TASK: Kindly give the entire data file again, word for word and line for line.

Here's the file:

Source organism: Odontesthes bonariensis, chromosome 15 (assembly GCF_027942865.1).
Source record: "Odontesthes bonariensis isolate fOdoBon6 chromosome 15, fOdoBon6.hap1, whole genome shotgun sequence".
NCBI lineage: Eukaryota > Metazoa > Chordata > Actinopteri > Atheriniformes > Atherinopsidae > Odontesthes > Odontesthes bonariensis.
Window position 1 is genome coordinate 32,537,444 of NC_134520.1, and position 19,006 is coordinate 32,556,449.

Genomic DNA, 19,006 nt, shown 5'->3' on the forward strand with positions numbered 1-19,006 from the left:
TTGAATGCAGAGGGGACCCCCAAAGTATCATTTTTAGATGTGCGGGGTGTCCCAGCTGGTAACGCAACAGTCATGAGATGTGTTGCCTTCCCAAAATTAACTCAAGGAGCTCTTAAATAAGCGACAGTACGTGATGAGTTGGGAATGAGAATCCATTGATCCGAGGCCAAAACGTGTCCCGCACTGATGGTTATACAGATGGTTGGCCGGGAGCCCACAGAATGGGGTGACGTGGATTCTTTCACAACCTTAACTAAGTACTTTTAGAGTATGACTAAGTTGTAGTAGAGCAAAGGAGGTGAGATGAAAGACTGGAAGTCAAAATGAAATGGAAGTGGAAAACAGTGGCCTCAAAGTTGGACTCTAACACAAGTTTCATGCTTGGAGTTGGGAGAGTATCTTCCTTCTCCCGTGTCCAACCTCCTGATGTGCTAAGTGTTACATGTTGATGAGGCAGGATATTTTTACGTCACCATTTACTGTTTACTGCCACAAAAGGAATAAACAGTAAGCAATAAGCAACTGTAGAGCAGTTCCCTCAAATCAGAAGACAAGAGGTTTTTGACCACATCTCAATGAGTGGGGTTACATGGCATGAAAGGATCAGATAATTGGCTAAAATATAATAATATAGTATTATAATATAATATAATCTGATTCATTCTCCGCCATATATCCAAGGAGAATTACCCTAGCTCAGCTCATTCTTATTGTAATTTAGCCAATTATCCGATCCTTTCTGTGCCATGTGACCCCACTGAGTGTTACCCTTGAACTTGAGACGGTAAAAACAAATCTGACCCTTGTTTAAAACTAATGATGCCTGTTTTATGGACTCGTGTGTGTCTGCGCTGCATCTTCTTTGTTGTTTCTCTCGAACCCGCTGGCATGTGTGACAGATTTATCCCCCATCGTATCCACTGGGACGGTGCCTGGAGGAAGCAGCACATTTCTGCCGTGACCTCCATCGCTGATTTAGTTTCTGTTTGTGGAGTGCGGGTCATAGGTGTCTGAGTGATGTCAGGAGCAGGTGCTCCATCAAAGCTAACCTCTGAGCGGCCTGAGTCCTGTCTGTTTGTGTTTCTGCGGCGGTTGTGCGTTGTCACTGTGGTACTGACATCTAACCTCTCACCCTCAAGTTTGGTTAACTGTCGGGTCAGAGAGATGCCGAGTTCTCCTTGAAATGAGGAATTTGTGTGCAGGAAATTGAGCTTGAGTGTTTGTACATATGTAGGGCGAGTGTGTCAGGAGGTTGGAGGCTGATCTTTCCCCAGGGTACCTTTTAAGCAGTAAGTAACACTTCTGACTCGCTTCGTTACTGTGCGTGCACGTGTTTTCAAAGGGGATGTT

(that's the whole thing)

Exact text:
Source organism: Odontesthes bonariensis, chromosome 15 (assembly GCF_027942865.1).
Source record: "Odontesthes bonariensis isolate fOdoBon6 chromosome 15, fOdoBon6.hap1, whole genome shotgun sequence".
NCBI lineage: Eukaryota > Metazoa > Chordata > Actinopteri > Atheriniformes > Atherinopsidae > Odontesthes > Odontesthes bonariensis.
Window position 1 is genome coordinate 32,537,444 of NC_134520.1, and position 19,006 is coordinate 32,556,449.

Genomic DNA, 19,006 nt, shown 5'->3' on the forward strand with positions numbered 1-19,006 from the left:
TTGAATGCAGAGGGGACCCCCAAAGTATCATTTTTAGATGTGCGGGGTGTCCCAGCTGGTAACGCAACAGTCATGAGATGTGTTGCCTTCCCAAAATTAACTCAAGGAGCTCTTAAATAAGCGACAGTACGTGATGAGTTGGGAATGAGAATCCATTGATCCGAGGCCAAAACGTGTCCCGCACTGATGGTTATACAGATGGTTGGCCGGGAGCCCACAGAATGGGGTGACGTGGATTCTTTCACAACCTTAACTAAGTACTTTTAGAGTATGACTAAGTTGTAGTAGAGCAAAGGAGGTGAGATGAAAGACTGGAAGTCAAAATGAAATGGAAGTGGAAAACAGTGGCCTCAAAGTTGGACTCTAACACAAGTTTCATGCTTGGAGTTGGGAGAGTATCTTCCTTCTCCCGTGTCCAACCTCCTGATGTGCTAAGTGTTACATGTTGATGAGGCAGGATATTTTTACGTCACCATTTACTGTTTACTGCCACAAAAGGAATAAACAGTAAGCAATAAGCAACTGTAGAGCAGTTCCCTCAAATCAGAAGACAAGAGGTTTTTGACCACATCTCAATGAGTGGGGTTACATGGCATGAAAGGATCAGATAATTGGCTAAAATATAATAATATAGTATTATAATATAATATAATCTGATTCATTCTCCGCCATATATCCAAGGAGAATTACCCTAGCTCAGCTCATTCTTATTGTAATTTAGCCAATTATCCGATCCTTTCTGTGCCATGTGACCCCACTGAGTGTTACCCTTGAACTTGAGACGGTAAAAACAAATCTGACCCTTGTTTAAAACTAATGATGCCTGTTTTATGGACTCGTGTGTGTCTGCGCTGCATCTTCTTTGTTGTTTCTCTCGAACCCGCTGGCATGTGTGACAGATTTATCCCCCATCGTATCCACTGGGACGGTGCCTGGAGGAAGCAGCACATTTCTGCCGTGACCTCCATCGCTGATTTAGTTTCTGTTTGTGGAGTGCGGGTCATAGGTGTCTGAGTGATGTCAGGAGCAGGTGCTCCATCAAAGCTAACCTCTGAGCGGCCTGAGTCCTGTCTGTTTGTGTTTCTGCGGCGGTTGTGCGTTGTCACTGTGGTACTGACATCTAACCTCTCACCCTCAAGTTTGGTTAACTGTCGGGTCAGAGAGATGCCGAGTTCTCCTTGAAATGAGGAATTTGTGTGCAGGAAATTGAGCTTGAGTGTTTGTACATATGTAGGGCGAGTGTGTCAGGAGGTTGGAGGCTGATCTTTCCCCAGGGTACCTTTTAAGCAGTAAGTAACACTTCTGACTCGCTTCGTTACTGTGCGTGCACGTGTTTTCAAAGGGGATGTT